Row A of the table, which presents the coefficient on the log SEHI tax price, shows the effect of the change in the price of health insurance while self-employed on the probability of being self-employed for the states with light regulatory regimes, while Rows B and C show the interaction of the log SEHI tax price with dummy variables for the taxpayer's state having a moderate or heavy regulatory regime, respectively.
In the first column, the coefficient on the log SEHI tax price is--0.
In both of these columns, the coefficient on the uninteracted log SEHI tax price is significant and of a similar magnitude to the base specification.
The coefficient on the log SEHI tax price in this column is estimated to be a highly significant--0.
The coefficient for log SEHI tax price in this column is--0.
When the results in this table are taken together, it appears that the decrease in the SEHI tax price led to a smaller increase in heavily regulated states compared to lightly regulated states in taxpayers reporting some self-employment income, but may have led to a larger increase in heavily regulated states compared to lightly regulated states in taxpayers being exclusively self-employed.
In the some self-employment income specification, it appeared that the states of Maine, New York, and Washington were driving the result that the decrease in the SEHI tax price had less of an effect in heavily than in the lightly regulated states.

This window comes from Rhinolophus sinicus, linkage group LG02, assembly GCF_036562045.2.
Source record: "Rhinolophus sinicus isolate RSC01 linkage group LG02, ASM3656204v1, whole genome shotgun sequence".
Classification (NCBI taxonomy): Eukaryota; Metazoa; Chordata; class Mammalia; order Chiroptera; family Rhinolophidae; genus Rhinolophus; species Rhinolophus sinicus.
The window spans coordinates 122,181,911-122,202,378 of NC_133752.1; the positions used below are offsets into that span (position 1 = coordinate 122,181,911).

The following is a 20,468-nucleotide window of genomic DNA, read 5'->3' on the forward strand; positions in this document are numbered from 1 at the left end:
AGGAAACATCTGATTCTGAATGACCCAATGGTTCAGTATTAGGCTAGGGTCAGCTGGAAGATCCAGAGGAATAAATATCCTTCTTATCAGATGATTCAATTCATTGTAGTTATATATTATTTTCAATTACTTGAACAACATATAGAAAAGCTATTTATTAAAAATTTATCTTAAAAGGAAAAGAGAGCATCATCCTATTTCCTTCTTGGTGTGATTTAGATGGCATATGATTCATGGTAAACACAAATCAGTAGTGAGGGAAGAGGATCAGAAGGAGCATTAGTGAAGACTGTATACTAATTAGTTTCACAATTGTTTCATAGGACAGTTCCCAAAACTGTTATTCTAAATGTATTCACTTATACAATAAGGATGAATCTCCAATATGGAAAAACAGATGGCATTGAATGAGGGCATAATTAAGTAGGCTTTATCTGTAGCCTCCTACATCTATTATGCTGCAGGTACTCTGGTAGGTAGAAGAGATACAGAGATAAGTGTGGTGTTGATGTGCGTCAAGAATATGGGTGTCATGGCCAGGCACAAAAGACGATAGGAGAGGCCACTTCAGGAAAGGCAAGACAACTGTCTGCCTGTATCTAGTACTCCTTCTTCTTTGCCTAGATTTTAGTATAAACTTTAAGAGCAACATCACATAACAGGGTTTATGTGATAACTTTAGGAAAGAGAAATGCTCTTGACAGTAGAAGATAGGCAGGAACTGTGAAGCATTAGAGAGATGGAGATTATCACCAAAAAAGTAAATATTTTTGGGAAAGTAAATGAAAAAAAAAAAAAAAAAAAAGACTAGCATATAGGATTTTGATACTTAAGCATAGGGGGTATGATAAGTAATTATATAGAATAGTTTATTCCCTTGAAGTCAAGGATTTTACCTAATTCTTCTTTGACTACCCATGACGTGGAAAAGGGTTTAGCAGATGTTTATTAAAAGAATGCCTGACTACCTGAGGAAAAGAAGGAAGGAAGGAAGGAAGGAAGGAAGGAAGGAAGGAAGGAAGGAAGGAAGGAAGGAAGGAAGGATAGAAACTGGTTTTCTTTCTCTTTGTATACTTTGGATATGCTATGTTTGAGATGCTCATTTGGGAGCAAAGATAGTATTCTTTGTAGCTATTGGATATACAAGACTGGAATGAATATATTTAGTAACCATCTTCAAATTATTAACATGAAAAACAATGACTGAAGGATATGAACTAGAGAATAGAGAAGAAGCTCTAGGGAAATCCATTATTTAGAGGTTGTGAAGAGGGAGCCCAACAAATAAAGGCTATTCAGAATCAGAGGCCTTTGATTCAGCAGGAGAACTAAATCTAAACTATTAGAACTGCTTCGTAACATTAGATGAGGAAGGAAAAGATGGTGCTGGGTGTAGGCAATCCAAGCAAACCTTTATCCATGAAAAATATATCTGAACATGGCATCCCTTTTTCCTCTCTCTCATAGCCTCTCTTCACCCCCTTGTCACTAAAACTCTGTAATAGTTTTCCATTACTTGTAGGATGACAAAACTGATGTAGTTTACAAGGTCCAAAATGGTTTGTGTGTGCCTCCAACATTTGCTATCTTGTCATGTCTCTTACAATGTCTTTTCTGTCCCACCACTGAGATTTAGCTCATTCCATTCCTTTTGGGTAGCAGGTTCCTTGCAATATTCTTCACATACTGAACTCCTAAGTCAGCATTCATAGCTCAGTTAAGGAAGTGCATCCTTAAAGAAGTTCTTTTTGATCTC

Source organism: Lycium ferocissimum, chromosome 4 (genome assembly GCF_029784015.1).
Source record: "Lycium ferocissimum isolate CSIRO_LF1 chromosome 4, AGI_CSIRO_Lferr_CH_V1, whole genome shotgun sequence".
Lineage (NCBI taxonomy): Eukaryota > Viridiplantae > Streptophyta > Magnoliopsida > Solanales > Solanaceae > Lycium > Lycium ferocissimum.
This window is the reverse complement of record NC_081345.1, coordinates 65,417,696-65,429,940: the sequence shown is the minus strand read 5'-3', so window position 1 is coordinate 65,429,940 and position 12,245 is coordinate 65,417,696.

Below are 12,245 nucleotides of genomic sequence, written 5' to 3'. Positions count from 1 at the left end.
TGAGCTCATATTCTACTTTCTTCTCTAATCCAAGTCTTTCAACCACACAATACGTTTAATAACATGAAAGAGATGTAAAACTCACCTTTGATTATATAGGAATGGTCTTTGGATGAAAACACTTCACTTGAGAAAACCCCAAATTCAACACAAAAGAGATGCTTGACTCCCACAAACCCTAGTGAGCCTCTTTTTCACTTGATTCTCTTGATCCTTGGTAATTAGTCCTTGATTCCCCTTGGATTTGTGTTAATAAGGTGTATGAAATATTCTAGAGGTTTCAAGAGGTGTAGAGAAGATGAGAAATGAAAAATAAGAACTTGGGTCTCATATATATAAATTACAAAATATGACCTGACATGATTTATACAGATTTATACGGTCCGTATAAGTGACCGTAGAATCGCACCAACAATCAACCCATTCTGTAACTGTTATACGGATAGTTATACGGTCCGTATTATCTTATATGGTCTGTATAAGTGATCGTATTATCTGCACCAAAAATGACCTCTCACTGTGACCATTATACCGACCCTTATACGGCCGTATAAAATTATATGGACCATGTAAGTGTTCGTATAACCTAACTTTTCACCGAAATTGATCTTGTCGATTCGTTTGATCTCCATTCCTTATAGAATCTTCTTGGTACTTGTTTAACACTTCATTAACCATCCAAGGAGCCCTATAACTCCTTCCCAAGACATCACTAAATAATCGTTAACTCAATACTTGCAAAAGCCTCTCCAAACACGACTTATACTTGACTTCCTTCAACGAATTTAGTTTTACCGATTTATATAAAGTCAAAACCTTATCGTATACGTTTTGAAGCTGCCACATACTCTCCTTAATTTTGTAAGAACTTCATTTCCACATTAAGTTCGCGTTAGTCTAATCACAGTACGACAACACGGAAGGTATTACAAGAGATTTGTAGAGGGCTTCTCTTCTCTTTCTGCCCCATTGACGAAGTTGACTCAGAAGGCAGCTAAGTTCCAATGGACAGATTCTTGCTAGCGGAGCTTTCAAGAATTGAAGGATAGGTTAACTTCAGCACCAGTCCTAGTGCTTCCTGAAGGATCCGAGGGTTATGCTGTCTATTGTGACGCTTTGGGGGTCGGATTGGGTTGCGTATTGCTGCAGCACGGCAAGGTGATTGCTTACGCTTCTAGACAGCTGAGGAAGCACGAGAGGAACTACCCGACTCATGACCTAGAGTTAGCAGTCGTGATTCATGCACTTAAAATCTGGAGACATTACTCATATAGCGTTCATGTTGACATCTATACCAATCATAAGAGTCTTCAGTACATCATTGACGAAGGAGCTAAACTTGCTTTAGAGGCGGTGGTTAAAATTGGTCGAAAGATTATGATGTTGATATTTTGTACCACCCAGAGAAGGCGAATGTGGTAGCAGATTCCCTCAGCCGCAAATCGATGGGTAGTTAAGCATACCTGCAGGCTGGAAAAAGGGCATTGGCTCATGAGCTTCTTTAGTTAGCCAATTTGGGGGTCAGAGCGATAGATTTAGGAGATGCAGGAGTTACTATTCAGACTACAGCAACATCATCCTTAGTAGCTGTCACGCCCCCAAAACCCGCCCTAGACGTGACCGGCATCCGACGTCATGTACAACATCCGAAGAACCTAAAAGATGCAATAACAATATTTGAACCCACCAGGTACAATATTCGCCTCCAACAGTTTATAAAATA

TABLE 5 Instrumental Variables Regression Results for the Probability of Having Any Self-Employed Earnings by Age Some SE Exclusively Income SE Income Dependent Age Age Age Age Age 40-54 Age Variable 25-39 40-54 55-64 25-39 55-64 Log SEHI tax -0.
In the some self-employment income specification, the estimated coefficients on the log SEHI tax price alone (which represents the effect for lightly regulated states) are correctly signed and significant among all three age groups.
In the exclusively self-employed specification, the coefficient on the log SEHI tax price alone is insignificant for all age groups.
Taken together, our results suggest that in states with community rating and guaranteed issue regulations, higher insurance prices for the youngest group may have diminished the effect of the decline in the SEHI tax price on the propensity to earn some self-employment income, while relatively lower insurance prices for the oldest group may have enhanced the effect of the decline in the SEHI tax price on the propensity to be exclusively self-employed.
On the other hand, comparing heavily to lightly regulated states we find suggestive evidence of larger effects of the decrease in the SEHI tax price on the probability of being exclusively self-employed.